The Asus N53 is the Core i5, 15 in brother to the Core i7, 17in N73SV I looked at in April. It shows a clear family resemblance but is a certainly smaller, lighter and cheaper. Like the N73, it's a bit of a looker – the more time I spend gazing at the wavy side line, the more I like it. However, it doesn't feel quite as solid as the competition from Acer or Toshiba, despite it's hefty 2.8kg weight.
Carried over from the N73 is the Bang & Olufsen sound processing technology, some very fine speakerage and a Blu-ray combo drive. On the down side you also get the same degree of keyboard flex. I’m all for a bit of bouncy-bouncy, but not when it comes to my laptop keyboard.
With 6GB of RAM and an Nvidia GPU, the Asus is the gamers’ choice. Indeed, you won't find a better i5 machine for the job unless you opt for something from the new Sandy Bridge Alienware range which, sadly, I couldn't lay hands on in time for this feature. Other feathers in the N53's cap include an impressively bright LCD panel with very robust viewing angles and a built-in hybrid DVB-T/analogue TV tuner making this as impressive a media machine as it is a gaming platform.
Goes head-to-head with the Acer as a smart and affordable multi-purpose machine.
Reg Rating 85%
More Info Asus
Dell Latitude E6420
Not the most interesting machine to look at but the dowdy exterior of the Latitude conceals built-like-a-brick-outhouse build quality. The shell is made from brushed aluminium and magnesium and approved to the US Department of Defence’s MIL-STD 810G standard which includes resistance to gunfire vibration, so you can work and pop a cap in someone's ass at the same time.
Over all the E6420 feels very robust, compact and rounded and at just over 2kg it’s not that heavy for a machine with so much metal in it. Indeed, I can see it appealing to anyone who is going to cart their laptop around a lot.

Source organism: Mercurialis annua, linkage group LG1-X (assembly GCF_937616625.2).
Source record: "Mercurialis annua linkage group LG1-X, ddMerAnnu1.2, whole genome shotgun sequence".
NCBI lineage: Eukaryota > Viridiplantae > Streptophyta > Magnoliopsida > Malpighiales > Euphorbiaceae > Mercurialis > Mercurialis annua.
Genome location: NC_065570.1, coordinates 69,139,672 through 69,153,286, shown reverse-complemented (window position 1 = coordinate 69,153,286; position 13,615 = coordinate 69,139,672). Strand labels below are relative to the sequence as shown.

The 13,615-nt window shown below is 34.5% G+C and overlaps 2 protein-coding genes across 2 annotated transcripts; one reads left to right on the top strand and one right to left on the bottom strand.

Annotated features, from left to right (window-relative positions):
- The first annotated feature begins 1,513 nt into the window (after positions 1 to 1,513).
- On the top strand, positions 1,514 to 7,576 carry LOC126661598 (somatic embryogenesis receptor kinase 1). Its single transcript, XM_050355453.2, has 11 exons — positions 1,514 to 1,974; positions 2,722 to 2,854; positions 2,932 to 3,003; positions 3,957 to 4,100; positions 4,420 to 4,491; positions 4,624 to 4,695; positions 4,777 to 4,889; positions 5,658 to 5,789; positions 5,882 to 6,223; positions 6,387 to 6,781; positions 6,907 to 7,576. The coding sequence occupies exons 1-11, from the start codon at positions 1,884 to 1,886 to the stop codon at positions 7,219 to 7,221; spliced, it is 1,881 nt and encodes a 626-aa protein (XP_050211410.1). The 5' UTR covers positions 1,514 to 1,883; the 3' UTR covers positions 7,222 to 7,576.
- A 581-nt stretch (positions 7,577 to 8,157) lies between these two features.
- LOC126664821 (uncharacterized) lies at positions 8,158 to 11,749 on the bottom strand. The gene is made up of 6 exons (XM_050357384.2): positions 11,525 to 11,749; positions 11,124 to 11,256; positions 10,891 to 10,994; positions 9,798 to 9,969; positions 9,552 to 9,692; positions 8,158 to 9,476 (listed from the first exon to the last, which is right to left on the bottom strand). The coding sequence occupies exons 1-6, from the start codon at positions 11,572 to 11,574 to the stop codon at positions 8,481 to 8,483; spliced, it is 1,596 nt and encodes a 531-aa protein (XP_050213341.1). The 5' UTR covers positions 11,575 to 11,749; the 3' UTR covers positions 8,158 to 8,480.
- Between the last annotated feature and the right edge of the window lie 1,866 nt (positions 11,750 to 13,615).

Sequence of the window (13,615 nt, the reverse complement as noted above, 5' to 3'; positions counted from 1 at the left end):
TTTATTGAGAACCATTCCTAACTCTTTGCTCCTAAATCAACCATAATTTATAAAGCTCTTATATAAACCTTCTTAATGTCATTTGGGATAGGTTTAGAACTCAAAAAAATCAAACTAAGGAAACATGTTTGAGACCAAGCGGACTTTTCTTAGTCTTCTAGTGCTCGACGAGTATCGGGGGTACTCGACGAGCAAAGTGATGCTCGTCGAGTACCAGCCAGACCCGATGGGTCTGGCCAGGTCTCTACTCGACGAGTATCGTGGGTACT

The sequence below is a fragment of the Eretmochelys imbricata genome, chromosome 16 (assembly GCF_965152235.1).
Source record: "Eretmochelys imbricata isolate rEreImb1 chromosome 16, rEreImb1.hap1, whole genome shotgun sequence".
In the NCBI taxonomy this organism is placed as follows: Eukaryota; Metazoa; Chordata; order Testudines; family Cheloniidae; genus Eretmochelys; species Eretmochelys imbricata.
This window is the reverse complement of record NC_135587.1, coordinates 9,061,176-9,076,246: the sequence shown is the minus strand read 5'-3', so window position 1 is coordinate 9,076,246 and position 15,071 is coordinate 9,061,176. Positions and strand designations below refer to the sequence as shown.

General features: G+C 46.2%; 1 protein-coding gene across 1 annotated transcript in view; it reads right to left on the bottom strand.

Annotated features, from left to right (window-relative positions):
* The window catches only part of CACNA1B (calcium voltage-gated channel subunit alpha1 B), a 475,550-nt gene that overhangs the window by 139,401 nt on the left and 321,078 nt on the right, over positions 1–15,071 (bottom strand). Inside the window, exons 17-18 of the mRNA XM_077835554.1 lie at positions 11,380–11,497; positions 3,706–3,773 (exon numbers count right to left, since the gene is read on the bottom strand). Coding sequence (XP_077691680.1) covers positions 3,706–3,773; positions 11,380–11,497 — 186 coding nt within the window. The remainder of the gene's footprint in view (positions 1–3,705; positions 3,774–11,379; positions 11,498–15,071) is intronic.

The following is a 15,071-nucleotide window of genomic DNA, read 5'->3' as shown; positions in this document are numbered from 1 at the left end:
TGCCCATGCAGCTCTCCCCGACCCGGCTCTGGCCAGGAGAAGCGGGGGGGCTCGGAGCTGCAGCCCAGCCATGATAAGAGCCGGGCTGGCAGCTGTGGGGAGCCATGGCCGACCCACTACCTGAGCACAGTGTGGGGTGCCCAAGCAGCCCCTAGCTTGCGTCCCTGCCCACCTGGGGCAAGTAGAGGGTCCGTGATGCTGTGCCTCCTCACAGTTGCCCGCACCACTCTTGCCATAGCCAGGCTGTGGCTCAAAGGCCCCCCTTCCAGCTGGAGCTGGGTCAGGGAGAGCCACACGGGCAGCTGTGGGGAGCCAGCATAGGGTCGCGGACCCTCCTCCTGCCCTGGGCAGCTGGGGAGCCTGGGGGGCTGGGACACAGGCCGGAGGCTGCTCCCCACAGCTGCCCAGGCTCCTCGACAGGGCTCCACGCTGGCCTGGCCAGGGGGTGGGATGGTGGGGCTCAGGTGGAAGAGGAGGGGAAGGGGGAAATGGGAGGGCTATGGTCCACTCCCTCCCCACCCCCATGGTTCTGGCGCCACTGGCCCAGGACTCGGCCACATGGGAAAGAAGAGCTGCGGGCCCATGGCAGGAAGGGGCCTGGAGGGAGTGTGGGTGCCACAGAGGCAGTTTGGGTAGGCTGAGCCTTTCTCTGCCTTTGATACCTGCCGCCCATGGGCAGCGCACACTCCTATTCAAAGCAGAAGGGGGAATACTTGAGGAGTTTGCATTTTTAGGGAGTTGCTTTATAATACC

The keyboard has a lot ThinkPad about it right down to the navigation nub and extra mouse buttons above the track-pad. Happily the keyboard also feels like a ThinkPad - it’s as solid as a rock with absolutely no base flex while the keys themselves are nicely profiled making for a very pleasant typing experience.
Coming from Dell’s business range, the E6420 can be specified up to your heart’s content though I have to say charging £12 for a webcam seems a bit steep. The E6420 is a rare commercial laptop in that it offers a backlit keyboard too for an extra cost of £33.
Built like a brick privy, Dell’s Latitude will take the knocks from the exec lifestyle.
Reg Rating 75%
More Info Dell
Next page: Fujitsu T901 Lifebook
p**s poor screen resolutions
What is it with this new fad of crippling every new computer with a 1366x768 screen resolution? Seriously - a resolution that low should be limited to netbooks and screens <12". By law.
Not everyone is so blind as to need their desktop icons to be the size of their fist - and some people actually like having a bit of screen real-estate to work with. When will the manufacturers realise this?
I don't care if I have to pay a (small) premium to get a proper screen, but the option should *always* be given.
(yes, I know the Dell E6420 does give the option - but that doesn't excuse the fact that it is crap and is a total disgrace to the Latitude name.)
And any manufacturer that thinks 1366x768 is ok on a 15" screen should be banned from making any more computers. Ever.
For the record.
If any of the machines had given me a metrosexual wank-spasm I'd have automatically awarded them 100%.
Whiny crybaby fanbois
What a surprise, a flock of whiny apple fanbois up in arms like insulted scientologists because their overpriced underspecced shrinetop doesn't have the reviewer quivering in a post review metrosexual wank-spasm.
Macbook Pro's use a TN panel, not IPS. Plus I also find the glass really annoying in terms of reflections (probably why I bought a 15" Macbook Pro with AG screen).
Not unreasonable of Acer
Unlike CRTs, LCDs have a native resolution, the resolution that has a 1:1 mapping between your desktop resolution and your display's resolution. The display physically can't go any higher.
Even if your OS allowed itself to be set to a higher res (there may even be hack tools for the GPU which allow this) it would still have to downscale to fit the physical resolution. And yes the answer is to plug in an external monitor or buy some hulking 17" laptop to get a higher res. At the end of the day, it's a tradeoff, although 1366x768 is still perfectly adequate for 720p content and video players would downscale 1080p content to the output window size too.
I am not surprised by your other concerns. Few laptop manufactures bother providing physical OS disks any more. Most stick the OS in a "recovery partition". Yes it is cheap of them and petty. Perhaps you can back the partition up with with a burner or they provide a tool to do it.
What you're asking from the HDMI port is never going to happen. HDMI is a client / server protocol. No laptop manufacturer is going to bother implementing some kind of multi purpose HDMI port. Just copy the videos from your phone onto the computer via an SD card or USB cable and play them that way.